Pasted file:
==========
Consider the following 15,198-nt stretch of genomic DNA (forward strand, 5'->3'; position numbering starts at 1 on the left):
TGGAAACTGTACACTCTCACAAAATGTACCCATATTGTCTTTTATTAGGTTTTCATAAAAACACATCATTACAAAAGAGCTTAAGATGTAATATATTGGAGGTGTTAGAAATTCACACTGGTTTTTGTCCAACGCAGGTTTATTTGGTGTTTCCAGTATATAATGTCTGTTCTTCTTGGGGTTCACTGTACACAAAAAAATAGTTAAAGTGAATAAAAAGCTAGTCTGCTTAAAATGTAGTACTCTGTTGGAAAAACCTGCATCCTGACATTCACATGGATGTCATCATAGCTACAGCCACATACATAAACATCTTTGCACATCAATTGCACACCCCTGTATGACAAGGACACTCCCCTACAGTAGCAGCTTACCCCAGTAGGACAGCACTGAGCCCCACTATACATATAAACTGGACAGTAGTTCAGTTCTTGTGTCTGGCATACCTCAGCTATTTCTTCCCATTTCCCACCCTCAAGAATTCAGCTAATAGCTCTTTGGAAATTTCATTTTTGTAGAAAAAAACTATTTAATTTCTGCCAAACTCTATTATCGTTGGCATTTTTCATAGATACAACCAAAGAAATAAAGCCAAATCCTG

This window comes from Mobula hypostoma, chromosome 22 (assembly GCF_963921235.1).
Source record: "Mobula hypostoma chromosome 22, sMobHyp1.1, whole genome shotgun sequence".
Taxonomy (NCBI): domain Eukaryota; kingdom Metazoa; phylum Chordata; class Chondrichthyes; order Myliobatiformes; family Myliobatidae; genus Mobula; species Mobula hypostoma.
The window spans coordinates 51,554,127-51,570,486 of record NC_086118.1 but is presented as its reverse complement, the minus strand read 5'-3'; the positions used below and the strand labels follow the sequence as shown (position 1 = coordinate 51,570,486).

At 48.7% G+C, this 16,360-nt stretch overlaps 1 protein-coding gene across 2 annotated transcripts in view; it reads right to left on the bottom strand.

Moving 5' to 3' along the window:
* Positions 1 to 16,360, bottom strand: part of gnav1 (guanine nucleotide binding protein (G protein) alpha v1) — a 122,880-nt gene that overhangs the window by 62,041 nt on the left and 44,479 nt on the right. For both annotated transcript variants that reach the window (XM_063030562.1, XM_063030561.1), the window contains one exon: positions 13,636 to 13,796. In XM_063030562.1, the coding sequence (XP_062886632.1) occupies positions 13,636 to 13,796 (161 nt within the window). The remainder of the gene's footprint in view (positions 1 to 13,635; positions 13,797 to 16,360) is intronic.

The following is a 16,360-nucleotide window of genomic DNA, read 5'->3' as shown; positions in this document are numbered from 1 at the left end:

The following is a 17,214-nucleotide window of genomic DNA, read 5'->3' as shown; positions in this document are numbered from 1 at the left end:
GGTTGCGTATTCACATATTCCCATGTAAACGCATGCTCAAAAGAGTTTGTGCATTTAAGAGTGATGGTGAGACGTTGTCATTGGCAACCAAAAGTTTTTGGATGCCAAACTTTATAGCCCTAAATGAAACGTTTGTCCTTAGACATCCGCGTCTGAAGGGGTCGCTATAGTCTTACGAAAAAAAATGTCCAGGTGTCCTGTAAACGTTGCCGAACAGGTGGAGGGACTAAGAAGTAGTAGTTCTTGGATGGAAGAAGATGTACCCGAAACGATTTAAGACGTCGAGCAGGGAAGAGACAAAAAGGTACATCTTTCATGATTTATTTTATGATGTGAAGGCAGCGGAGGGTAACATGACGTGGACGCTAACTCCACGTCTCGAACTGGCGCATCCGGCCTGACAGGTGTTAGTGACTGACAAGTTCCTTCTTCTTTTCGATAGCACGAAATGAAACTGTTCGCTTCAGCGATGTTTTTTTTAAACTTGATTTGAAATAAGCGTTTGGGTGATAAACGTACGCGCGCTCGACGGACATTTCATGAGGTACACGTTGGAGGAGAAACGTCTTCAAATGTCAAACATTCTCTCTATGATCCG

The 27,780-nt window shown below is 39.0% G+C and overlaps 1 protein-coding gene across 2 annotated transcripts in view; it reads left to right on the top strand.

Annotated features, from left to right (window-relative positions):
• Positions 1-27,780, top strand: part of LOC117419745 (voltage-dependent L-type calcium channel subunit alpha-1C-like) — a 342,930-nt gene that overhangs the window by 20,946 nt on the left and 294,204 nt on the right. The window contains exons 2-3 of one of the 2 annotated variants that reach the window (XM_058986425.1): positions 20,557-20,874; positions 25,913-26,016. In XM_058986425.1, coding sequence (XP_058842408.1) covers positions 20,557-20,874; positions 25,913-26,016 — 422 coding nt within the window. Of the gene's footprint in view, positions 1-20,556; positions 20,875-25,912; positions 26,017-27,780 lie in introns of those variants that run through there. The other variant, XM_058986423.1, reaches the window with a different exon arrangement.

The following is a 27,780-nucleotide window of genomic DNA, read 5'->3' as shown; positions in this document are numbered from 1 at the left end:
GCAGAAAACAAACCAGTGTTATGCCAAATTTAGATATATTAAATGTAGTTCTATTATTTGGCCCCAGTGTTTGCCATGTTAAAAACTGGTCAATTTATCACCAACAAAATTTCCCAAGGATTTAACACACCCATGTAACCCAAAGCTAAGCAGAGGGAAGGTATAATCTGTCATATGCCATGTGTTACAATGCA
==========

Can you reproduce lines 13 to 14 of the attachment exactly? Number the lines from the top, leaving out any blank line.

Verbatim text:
The 27,780-nt window shown below is 39.0% G+C and overlaps 1 protein-coding gene across 2 annotated transcripts in view; it reads left to right on the top strand.

Annotated features, from left to right (window-relative positions):